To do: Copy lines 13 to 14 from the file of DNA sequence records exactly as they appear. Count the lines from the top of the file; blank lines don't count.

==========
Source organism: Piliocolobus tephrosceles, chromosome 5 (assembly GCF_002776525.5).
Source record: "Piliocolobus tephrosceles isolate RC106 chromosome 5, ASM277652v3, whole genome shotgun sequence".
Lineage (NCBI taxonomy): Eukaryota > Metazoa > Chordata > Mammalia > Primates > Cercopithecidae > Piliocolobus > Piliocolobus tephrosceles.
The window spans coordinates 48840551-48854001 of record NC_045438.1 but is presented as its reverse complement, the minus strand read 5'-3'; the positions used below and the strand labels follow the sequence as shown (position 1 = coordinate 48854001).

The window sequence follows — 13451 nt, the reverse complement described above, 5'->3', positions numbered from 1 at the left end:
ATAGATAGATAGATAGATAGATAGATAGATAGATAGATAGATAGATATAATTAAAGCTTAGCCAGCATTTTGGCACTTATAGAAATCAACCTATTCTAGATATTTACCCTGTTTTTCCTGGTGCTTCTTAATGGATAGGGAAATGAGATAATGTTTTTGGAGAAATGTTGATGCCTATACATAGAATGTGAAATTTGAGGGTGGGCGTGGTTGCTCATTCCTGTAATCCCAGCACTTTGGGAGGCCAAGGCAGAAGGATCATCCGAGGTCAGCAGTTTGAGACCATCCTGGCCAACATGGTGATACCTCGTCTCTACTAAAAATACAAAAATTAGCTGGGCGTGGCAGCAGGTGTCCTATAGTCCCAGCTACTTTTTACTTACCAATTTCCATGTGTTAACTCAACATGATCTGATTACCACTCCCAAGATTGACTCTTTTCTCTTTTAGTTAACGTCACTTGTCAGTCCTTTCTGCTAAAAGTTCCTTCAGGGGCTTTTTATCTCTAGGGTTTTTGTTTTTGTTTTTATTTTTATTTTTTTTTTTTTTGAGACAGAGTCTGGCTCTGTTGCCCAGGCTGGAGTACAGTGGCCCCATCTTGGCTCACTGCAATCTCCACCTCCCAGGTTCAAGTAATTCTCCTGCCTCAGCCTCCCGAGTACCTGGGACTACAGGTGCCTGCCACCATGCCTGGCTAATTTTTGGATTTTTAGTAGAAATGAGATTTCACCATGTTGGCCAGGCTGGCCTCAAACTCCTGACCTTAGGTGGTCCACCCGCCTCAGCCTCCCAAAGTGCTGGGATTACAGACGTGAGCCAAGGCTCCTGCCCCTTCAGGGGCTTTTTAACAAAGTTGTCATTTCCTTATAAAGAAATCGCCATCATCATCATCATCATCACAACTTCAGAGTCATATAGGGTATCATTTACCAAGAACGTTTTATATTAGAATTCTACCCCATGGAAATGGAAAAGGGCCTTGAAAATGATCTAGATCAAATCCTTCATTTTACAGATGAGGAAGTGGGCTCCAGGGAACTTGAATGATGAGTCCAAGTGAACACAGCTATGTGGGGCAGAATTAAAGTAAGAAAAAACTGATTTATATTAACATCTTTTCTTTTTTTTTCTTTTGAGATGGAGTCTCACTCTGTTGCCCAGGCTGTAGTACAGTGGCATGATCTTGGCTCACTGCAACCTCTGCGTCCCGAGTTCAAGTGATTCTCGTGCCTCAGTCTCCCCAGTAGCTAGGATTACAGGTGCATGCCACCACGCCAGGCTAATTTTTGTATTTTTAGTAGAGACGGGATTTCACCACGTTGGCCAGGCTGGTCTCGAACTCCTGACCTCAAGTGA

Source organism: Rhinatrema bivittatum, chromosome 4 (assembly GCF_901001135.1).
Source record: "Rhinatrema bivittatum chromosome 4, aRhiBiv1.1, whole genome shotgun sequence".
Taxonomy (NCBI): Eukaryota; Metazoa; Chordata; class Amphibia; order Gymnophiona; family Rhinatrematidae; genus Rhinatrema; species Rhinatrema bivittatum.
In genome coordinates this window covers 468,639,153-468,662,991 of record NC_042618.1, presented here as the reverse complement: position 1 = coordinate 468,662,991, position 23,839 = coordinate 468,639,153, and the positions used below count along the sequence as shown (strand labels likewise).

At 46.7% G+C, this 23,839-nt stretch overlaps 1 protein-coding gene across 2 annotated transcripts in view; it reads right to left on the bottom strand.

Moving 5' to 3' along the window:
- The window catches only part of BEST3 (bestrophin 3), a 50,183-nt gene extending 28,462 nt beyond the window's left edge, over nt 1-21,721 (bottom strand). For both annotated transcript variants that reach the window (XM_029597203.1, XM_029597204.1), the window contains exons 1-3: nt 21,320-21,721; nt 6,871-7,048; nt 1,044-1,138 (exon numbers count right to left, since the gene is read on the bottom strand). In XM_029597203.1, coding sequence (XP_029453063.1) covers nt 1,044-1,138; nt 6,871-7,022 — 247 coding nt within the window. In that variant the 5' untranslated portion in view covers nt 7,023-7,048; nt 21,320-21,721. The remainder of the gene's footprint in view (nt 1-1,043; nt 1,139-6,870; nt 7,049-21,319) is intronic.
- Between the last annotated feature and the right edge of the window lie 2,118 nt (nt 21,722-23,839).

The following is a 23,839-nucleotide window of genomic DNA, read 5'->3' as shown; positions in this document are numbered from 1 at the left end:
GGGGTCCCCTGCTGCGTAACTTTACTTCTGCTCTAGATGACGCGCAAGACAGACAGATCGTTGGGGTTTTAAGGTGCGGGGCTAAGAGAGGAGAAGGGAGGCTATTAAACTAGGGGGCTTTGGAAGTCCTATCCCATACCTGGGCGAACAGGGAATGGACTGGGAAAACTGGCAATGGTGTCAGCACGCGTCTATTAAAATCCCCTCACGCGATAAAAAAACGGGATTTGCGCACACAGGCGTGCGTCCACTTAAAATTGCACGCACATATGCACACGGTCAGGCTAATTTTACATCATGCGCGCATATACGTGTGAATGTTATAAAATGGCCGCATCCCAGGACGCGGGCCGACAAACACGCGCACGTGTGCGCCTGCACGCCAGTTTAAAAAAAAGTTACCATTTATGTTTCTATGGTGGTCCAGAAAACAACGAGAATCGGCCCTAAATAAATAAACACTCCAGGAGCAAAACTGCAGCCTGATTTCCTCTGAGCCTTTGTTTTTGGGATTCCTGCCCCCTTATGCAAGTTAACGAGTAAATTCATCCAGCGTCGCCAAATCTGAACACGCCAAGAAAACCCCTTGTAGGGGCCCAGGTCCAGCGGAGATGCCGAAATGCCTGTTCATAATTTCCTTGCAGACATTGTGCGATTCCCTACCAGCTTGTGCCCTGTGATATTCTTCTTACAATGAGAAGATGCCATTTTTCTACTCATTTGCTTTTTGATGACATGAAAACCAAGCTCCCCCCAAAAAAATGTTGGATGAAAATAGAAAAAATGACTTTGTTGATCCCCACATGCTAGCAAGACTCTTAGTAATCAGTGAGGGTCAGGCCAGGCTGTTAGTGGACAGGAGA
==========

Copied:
- The window catches only part of BEST3 (bestrophin 3), a 50,183-nt gene extending 28,462 nt beyond the window's left edge, over nt 1-21,721 (bottom strand). For both annotated transcript variants that reach the window (XM_029597203.1, XM_029597204.1), the window contains exons 1-3: nt 21,320-21,721; nt 6,871-7,048; nt 1,044-1,138 (exon numbers count right to left, since the gene is read on the bottom strand). In XM_029597203.1, coding sequence (XP_029453063.1) covers nt 1,044-1,138; nt 6,871-7,022 — 247 coding nt within the window. In that variant the 5' untranslated portion in view covers nt 7,023-7,048; nt 21,320-21,721. The remainder of the gene's footprint in view (nt 1-1,043; nt 1,139-6,870; nt 7,049-21,319) is intronic.
- Between the last annotated feature and the right edge of the window lie 2,118 nt (nt 21,722-23,839).